Thursday, December 6, 2012

Quercus on Google App Engine - 2.0

It's been a 3.5 years ago to this day since I last wrote about running Quercus on Google App Engine (GAE). The article detailed a crazy experiment to get a PHP application, Wordpress, running on GAE. I still remember it being a painful experience because of number of changes I had to make to Wordpress to get it working. It was all due to the GAE Java environment being so drastically different from what Java developers were used to. It was heavily sandboxed and had no SQL support. You couldn't launch new Threads. You couldn't write to the file system. But those were the tradeoffs you had to live with if you wanted to deploy your application to the all-wonderful Cloud.

Fast-forward to 2012 and GAE has come a long way. GAE now allows you to spawn new Threads (currently in beta). You still cannot write to the file system, but for all it's worth there is a new GAE Files API that gives you file-like concepts. And you can run your very own MySQL instances on Google's infrastructure (albeit Google's customized version of MySQL).

What hasn't changed over the years is that you're still expected to hit major roadblocks as you migrate your existing web applications over to GAE. And you'll have to make heavy modifications to your application to 1) make it work and 2) be performant on GAE.

So this is where Quercus comes into the picture. At Caucho, we spent a lot of time getting Quercus to work seamlessly with GAE. Our goal was to abstract the GAE details away so that developers don't have to worry about the fact that the application is running on GAE. Things just work transparently behind the scenes for PHP applications. For example,

  • PHP file_*() functions work just like they do before (including writing to files!)
  • PHP mysql_*() functions and PDO work just like they do before

What this means is that we can run existing PHP applications on GAE without any modifications! Say hello to "Wordpress on Google App Engine” 2.0! But first, let's start with some formalities.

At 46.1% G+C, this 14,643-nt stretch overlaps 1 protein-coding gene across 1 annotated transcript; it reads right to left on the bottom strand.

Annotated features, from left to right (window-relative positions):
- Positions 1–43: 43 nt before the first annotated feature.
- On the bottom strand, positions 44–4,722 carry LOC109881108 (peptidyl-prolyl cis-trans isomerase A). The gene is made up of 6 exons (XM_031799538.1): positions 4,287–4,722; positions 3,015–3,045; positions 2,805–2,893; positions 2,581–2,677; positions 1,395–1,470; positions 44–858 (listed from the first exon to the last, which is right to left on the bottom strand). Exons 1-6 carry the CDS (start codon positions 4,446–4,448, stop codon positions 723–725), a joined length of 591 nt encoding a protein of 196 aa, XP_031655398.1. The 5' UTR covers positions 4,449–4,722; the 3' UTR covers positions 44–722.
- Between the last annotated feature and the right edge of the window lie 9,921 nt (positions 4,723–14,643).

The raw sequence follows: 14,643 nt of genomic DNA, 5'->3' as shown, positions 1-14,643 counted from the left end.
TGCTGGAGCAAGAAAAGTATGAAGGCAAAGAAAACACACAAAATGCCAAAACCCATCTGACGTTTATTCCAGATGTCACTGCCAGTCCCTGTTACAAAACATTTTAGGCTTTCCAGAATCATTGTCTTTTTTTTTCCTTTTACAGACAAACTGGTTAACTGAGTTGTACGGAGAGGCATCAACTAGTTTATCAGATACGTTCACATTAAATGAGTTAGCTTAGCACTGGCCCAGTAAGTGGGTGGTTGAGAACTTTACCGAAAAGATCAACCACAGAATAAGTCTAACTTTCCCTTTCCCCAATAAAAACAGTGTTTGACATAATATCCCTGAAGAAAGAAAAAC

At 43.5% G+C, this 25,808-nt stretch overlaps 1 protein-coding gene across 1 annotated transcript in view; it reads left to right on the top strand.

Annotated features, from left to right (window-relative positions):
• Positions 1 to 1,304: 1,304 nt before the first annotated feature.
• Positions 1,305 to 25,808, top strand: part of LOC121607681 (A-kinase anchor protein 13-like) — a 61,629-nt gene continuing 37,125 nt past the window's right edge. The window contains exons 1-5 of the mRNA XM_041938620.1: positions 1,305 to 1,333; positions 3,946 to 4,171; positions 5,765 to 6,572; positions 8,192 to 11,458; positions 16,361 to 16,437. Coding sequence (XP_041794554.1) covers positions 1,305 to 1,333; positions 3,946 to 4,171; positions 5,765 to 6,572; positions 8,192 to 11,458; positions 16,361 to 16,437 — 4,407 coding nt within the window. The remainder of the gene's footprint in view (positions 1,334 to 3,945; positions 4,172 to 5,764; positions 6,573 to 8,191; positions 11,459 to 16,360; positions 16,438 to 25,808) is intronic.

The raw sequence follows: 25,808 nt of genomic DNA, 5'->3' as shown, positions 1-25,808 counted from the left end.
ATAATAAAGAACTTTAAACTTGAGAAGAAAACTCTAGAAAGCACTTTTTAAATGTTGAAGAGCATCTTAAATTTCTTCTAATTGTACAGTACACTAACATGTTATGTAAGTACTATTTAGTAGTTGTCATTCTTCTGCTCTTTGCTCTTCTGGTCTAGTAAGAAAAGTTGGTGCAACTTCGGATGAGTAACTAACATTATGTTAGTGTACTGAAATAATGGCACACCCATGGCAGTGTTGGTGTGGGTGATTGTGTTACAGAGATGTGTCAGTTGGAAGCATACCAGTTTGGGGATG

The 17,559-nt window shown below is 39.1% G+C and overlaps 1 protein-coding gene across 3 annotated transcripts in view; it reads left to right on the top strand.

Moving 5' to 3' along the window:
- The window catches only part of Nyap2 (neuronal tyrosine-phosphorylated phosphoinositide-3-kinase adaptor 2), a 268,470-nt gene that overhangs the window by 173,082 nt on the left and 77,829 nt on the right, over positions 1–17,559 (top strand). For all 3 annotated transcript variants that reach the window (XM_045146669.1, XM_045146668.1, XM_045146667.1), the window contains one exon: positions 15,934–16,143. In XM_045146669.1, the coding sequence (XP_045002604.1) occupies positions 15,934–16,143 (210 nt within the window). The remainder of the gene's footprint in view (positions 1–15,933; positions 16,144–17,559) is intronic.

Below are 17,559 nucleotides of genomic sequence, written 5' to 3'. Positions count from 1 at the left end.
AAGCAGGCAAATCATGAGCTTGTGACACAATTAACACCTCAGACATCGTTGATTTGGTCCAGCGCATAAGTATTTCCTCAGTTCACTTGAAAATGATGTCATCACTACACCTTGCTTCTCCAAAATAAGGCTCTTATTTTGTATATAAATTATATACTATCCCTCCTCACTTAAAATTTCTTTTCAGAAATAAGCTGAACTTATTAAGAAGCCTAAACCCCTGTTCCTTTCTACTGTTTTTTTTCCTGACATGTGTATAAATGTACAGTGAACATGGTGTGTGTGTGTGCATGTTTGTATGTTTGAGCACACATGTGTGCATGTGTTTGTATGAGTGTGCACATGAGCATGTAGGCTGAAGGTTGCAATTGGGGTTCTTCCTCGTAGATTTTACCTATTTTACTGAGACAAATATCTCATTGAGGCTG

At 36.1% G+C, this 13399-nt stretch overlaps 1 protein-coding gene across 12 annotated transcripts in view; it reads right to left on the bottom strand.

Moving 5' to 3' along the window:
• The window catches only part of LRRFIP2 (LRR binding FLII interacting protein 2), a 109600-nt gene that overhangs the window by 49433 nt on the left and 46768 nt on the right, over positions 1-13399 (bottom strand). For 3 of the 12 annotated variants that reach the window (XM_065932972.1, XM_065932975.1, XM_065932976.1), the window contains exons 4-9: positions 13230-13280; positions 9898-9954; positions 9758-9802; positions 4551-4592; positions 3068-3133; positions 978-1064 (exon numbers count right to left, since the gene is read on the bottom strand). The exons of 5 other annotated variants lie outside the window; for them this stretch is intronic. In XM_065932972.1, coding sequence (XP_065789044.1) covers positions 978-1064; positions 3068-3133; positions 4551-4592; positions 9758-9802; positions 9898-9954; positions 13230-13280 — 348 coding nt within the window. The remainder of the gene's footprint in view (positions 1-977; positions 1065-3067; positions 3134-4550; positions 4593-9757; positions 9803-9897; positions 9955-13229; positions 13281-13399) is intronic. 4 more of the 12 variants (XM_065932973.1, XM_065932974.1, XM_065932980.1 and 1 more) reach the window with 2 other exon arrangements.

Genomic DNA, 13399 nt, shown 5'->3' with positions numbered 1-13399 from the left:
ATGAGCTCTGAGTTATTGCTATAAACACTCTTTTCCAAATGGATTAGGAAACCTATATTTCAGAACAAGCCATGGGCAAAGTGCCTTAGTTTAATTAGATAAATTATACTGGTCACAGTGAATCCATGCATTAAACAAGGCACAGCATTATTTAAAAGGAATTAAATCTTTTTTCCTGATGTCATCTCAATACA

I. Introduction to Quercus

Quercus is Caucho's 100% Java implementation of the PHP language runtime and libraries. Currently, Quercus supports PHP 5.3 language features and contains a multitude of libraries developed in-house including but not limited to apc, bcmath, curl, date, dom, filter, gettext, json, mail, mbstring, mcrypt, pdf, pdo, postgres, reflection, regexp, spl, zip, and zlib.

Quercus can run as a servlet or on the command line. For our case, we're interested in running it as a servlet:

  1. Download Resin Java Application Server and it'll come with Quercus enabled by default and ready to go.
  2. Uncompress the archive and start up Resin with:
        ./bin/resin.sh console
  3. Then create a webapps/ROOT/test.php file with the following contents:
    <?php
    
      phpinfo();
    
    ?>
    
  4. Browse to http://localhost:8080/test.php and you should see the following:

Congrats! You have PHP running natively on a Java server.

II. Running Quercus on Tomcat

Okay, so you want to use Tomcat instead of Resin? No worries.

  1. Copy lib/resin.jar from the Resin download above to Tomcat's webapps/ROOT/WEB-INF/lib directory.
  2. Add QuercusServlet to Tomcat's webapps/ROOT/WEB-INF/web.xml file:

    <web-app xmlns="http://java.sun.com/xml/ns/javaee" version="2.5">
      <servlet>
        <servlet-name>Quercus Servlet</servlet-name>
        <servlet-class>com.caucho.quercus.servlet.GoogleQuercusServlet</servlet-class>
        <init-param>
          <param-name>ini-file</param-name>
          <param-value>WEB-INF/php.ini</param-value>
        </init-param>
      </servlet>
    
      <servlet-mapping>
        <servlet-name>Quercus Servlet</servlet-name>
        <url-pattern>*.php</url-pattern>
      </servlet-mapping>
    
      <welcome-file-list>
        <welcome-file>index.php</welcome-file>
      </welcome-file-list>
    </web-app>
    
    

Quercus should now be handling all php HTTP requests.

III. Running Quercus on GAE

Quercus runs on top of the GAE Java SDK, so we configure it just like any other servlet. Before continuing, please read and work through Google's Getting Started: Java – Google App Engine.

  1. Create a new GAE project by creating the following directories on your local drive:
        quercusproject
        quercusproject/src
        quercusproject/war
        quercusproject/war/WEB-INF
        quercusproject/war/WEB-INF/lib
    
  2. Copy lib/resin.jar from the Resin download above to quercusproject/war/WEB-INF/lib. Note: I've created a special pre-release Quercus snapshot just this article. Please download it here on GitHub and use the included jars instead. The snapshot exposes functionality unique to GAE that we originally had hidden.
  3. Create a quercusproject/war/WEB-INF/web.xml file for GoogleQuercusServlet:
    <web-app xmlns="http://java.sun.com/xml/ns/javaee" version="2.5">
      <servlet>
        <servlet-name>Quercus Servlet</servlet-name>
        <servlet-class>com.caucho.quercus.servlet.GoogleQuercusServlet</servlet-class>
    
        <init-param>
          <param-name>ini-file</param-name>
          <param-value>WEB-INF/php.ini</param-value>
        </init-param>
      </servlet>